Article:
JNU supporters be they professors, students or alumni have taken up what appears to be a seductively reasonable position——— the principle of free speech needs to be defended against aggressive, xenophobic hyper-nationalism. After all Voltaire insisted on defending the right of his opponents to speak freely. And JNU’s objection to hyper-nationalism has great validity. In a TV program, the redoubtable Ashis Nandy, who is a neutral party with considerable credibility, made the point that nationalism has led to violence on a massive scale. I think the subtle point that JNU professors and Nandy miss, is that in fact sub-nationalism is far more cruel, violent and dangerous than larger nationalist narratives. Slovenia and Croatia made what seem to be reasonable arguments about their right to self-determination.
The less said about the track record of Croat militias during World War II, the better. The break-up of Yugoslavia led to similar demands by Bosnian Muslims where Serbs were a large minority. The resulting violence was corrosive and unprecedented. Serb militias behaved atrociously. They lost the argument that while Bosnian nationalism, or sub-nationalism did have a case, did the Serbian minority have no rights? Going forward, the Serbs lost their holy places in Kossovo simply because by they were a minority, and by now one with no international backing.
Larger national narratives tend to be less oppressive. Serbs, Croats, Slovenes, Kosovaars, Bosnians, Macedonians and Montenegrins under a rubric of Yugoslav nationalism, even Yugoslav hyper-nationalism, were less violent than sub-national groups, a point that those who support Naga or Kashmiri sub-nationalism ignore at their peril. They should remember that Hutu and Tutsi sub-national causes were malign as against Rwandan nationalism, which may or may not meet with leftist approval.
When JNU professors support, or even confer legitimacy to sub-national struggles, be they Nagas, or Kashmiris, they are ironically supporting a more exclusive hyper-nationalism than any version of Indian nationalism can ever be. The Naga militants do not care about the rights or the lives of the Meitei. It might appear clever and “pro-subaltern” to support Naga insurgents. But that automatically implies that one supports the physical destruction of several non-Naga groups. I am sure Nandy would not support that. But JNU professors do give support to such movements, simply because there is a sense of schadenfreude in encouraging disaffection with the Indian state and watching its discomfort.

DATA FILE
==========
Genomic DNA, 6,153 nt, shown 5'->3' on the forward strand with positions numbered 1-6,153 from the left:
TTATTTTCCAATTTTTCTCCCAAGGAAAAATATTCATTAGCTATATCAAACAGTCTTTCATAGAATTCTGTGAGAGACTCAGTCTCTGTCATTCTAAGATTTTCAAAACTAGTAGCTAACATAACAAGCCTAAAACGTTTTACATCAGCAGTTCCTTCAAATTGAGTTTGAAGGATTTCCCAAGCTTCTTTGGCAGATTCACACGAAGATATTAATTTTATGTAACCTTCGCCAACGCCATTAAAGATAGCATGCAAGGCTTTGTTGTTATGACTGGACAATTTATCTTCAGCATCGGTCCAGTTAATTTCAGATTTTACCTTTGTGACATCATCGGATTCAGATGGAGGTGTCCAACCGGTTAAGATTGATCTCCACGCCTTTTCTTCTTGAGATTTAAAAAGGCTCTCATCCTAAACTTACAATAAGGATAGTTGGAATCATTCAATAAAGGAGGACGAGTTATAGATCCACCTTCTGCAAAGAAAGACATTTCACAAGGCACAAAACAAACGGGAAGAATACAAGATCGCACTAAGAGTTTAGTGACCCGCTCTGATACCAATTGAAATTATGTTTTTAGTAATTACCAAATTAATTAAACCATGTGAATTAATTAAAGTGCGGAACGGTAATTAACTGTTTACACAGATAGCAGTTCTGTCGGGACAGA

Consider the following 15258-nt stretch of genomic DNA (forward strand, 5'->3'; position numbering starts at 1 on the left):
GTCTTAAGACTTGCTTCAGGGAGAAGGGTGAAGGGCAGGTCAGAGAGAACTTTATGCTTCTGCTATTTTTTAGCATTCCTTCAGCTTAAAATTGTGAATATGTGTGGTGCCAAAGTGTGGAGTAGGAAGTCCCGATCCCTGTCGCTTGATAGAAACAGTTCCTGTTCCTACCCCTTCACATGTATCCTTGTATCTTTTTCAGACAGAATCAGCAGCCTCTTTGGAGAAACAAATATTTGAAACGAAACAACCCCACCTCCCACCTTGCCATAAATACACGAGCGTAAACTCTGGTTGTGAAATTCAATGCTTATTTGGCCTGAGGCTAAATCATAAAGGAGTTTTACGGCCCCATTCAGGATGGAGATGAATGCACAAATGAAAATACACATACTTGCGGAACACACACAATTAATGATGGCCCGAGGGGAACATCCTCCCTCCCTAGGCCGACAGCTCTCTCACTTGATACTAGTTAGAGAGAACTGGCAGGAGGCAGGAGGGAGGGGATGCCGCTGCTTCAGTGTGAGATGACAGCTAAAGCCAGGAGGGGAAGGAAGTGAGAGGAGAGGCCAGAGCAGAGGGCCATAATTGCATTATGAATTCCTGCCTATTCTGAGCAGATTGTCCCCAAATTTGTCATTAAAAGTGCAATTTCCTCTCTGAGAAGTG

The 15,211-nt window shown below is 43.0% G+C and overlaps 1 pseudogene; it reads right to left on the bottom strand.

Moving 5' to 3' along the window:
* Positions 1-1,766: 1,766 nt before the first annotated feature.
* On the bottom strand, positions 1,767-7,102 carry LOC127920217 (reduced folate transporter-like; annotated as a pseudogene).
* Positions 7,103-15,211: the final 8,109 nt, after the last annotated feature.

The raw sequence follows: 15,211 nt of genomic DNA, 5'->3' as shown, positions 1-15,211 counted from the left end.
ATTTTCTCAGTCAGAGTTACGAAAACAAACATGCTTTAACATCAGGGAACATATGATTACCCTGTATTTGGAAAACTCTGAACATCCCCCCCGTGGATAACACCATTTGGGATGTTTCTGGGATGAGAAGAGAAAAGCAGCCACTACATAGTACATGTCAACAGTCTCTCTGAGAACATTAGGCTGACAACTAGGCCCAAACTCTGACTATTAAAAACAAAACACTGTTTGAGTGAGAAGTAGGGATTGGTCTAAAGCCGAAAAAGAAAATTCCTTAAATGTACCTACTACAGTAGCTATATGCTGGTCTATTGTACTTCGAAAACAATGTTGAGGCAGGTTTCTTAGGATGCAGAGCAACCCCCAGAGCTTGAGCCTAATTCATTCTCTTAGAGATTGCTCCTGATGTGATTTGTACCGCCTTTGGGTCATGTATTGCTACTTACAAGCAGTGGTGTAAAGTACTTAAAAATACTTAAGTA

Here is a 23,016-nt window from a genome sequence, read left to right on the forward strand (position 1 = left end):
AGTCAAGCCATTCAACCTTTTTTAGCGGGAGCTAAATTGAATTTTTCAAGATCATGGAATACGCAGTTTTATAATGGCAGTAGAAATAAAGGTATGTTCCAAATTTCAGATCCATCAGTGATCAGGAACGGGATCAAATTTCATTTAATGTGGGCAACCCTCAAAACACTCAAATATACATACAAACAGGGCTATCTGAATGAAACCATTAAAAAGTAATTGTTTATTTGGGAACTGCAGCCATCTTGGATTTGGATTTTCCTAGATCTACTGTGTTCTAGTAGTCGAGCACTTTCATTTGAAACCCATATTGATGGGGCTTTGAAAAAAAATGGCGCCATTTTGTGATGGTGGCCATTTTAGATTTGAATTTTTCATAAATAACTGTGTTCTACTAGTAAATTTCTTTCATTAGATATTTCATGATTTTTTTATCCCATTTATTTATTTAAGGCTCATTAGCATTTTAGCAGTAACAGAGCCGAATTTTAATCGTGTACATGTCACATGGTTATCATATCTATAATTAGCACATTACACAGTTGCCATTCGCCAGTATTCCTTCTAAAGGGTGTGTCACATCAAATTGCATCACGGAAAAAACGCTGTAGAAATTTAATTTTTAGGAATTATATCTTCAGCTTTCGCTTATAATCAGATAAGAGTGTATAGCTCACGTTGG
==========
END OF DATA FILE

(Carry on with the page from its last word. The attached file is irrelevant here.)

By supporting or providing sentimental sympathy for the Kashmiri sub-national “struggle” (of course many Kashmiris would call it a “national” and not a “sub-national” struggle), I would submit that they are playing with fire. Kashmiri Muslim separatists (and they can only be called Muslim as Kashmiri Hindus and Buddhists do not support separatism) have emerged as a very cruel group.
They have mercilessly murdered Hindu nurses and insisted that the bodies remain on the streets for days. They are the only people who have successfully ensured ethnic cleansing in recent times by driving out the ancient Pandit community with a continuous barrage of intimidation and murder. They support a bizarre lady called Andrabi, who is so heavily veiled that even the best laser-based TV cameras cannot see her. They have closed bars, beauty parlors and cinema halls in Kashmir. They are bent on moving in the direction of a full-fledged Wahabi fascism. While JNU professors may enjoy criticizing and lampooning the Indian state, they should not forget that India has behaved reasonably.
There have been no non-Kashmiri settlements planted in Kashmir. There has been no attempt to change the demographics of Kashmir away from its Muslim majority. The demographic assault by Pakistan on the Shias of Gilgit stands as a stark contrast. The Indian state holds reasonably free elections in Kashmir. Again the contrast with POK is glaring. Economically and socially, our side of the LOC is far ahead of the other side. If one does a content-analysis of the movie Haider, one comes across an interesting fact.
The character who is modeled on Laertes, gets a job in a multi-national in Bangalore as a trainer in what appears to be an I.T. Firm. I wonder if a young man in POK could even remotely aspire to such a job. The Laertes lookalike seems quite welcome and successful in Bangalore. Do the Kashmiri sub-nationalists (sorry, self-styled nationalists), never stop for a moment to think that individual young Kashmiris could in fact benefit by Kashmir’s association with India? Could they not encourage these trends instead of encouraging stone-throwing and Jihadist slogans and supporting such activities as legitimate democratic protests entitled to human rights protections?